A person convicted of contributing to the sexual delinquency of a child shall be fined not to exceed $1,000 or imprisoned in a penal institution other than the penitentiary not to exceed one year, or both."
It is apparent that the masturbation of a 12-year-old boy by a 54-year-old man constitutes indecent liberties with a child under section 11-4 (3) and also constitutes contributing to the sexual delinquency of a child under section 11-5 (3).
Sections 11-4 and 11-5 embrace a number of adult-child sexual offenses previously covered in several statutes with a wide range of penalties. (Ill. Rev. Stat. 1959, ch. 38, par. 490 (statutory rape 1 year to life); par. 109 (indecent liberties 1 to 20 years); pars. 103 and 104 (contributing to delinquency fine of not to exceed $200 or confinement other than in the penitentiary not to exceed 1 year or both), par. 141 (crime against nature 1 to 10 years) and par. 537 (seduction of females a fine of $1,000 to $5,000 or imprisonment other than in the penitentiary not to exceed 1 year or both).)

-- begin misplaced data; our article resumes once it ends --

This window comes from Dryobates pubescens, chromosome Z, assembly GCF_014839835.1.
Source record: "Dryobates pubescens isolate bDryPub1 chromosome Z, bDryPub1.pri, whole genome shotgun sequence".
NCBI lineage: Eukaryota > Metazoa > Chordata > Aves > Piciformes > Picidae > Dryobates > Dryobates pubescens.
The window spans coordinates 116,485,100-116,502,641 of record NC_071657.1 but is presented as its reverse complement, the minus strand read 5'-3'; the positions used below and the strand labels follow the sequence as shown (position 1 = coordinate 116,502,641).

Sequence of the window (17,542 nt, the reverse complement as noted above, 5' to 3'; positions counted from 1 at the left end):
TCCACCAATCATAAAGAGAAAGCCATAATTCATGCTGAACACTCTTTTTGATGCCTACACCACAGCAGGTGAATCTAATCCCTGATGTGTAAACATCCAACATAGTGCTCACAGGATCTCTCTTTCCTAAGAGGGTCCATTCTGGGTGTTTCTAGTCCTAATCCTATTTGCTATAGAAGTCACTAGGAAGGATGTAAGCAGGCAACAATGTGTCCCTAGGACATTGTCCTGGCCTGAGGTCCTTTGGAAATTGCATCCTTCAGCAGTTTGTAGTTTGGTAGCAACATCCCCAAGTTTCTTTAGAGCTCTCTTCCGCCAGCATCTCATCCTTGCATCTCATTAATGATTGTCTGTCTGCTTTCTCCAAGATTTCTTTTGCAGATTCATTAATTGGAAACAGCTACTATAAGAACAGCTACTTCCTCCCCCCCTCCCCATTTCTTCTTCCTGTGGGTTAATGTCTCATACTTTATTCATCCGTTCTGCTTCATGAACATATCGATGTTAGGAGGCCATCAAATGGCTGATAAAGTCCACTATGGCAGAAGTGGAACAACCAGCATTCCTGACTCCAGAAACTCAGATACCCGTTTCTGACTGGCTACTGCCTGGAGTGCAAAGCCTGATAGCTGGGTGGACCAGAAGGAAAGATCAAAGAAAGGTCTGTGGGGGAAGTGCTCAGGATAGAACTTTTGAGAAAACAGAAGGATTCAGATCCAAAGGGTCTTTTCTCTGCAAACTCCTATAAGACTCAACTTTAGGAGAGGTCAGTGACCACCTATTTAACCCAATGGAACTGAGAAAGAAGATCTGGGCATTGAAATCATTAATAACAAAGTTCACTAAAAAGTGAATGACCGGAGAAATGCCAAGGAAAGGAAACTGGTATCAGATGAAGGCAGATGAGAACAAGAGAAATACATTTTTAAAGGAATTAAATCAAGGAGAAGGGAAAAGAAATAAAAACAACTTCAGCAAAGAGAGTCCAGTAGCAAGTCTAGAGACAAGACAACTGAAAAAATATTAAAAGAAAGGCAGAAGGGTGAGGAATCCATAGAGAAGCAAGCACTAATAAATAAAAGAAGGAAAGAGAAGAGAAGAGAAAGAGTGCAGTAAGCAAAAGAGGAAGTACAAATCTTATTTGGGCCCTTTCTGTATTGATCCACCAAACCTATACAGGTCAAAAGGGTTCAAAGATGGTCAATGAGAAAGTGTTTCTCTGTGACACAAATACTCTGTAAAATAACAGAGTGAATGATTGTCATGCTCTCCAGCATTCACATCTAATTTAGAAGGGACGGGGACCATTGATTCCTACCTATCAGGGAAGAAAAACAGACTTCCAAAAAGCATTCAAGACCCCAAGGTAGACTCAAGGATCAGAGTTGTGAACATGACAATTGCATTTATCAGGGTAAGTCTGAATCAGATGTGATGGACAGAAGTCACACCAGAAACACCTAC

The Committee Comments to sections 11-4 and 11-5 state in part: "Subsection (b) provides three affirmative defenses to any charge under 11-4(a). * * * It should be noted that no such defenses are provided in section 11-5, the misdemeanor section. This distinction between the two sections is consistent with the policy of the Code to abandon absolute liability in felony offenses. (See sec. 1-2(c).) The main emphasis of section 11-4 is that of victimizing the child's immaturity, knowingly and deliberately. One who engages in a sexual act with another, believing honestly and reasonably that such other was of sufficient age to exercise discretion and mature judgment in the matter, may have overstepped the boundaries of acceptable conduct, but such an offender has not exhibited a dangerous propensity to victimize the immature." (S.H.A. 1972, ch. 38, sec. 11-4, at 379.) "The misdemeanor section here is intended to preserve the state penal policy of discouraging premature ventures into sexual experiences. Patterned closely after the companion felony section, but stripped of concern for subjective guilt, it is intended to operate as a lesser included offense in relation to section 11-4." S.H.A. 1972, ch. 38, sec. 11-5, at 412.
The Criminal Code defines an included offense as an offense which is "established by proof of the same or less than all of the facts or a less culpable mental state (or both), than that which is required to establish the commission of the offense charged." (Ch. 38, par. 2-9(a).) Under this definition, contributing to the sexual delinquency of a child (par. 11-5) is a lesser included offense of indecent liberties with a child (par. 11-4).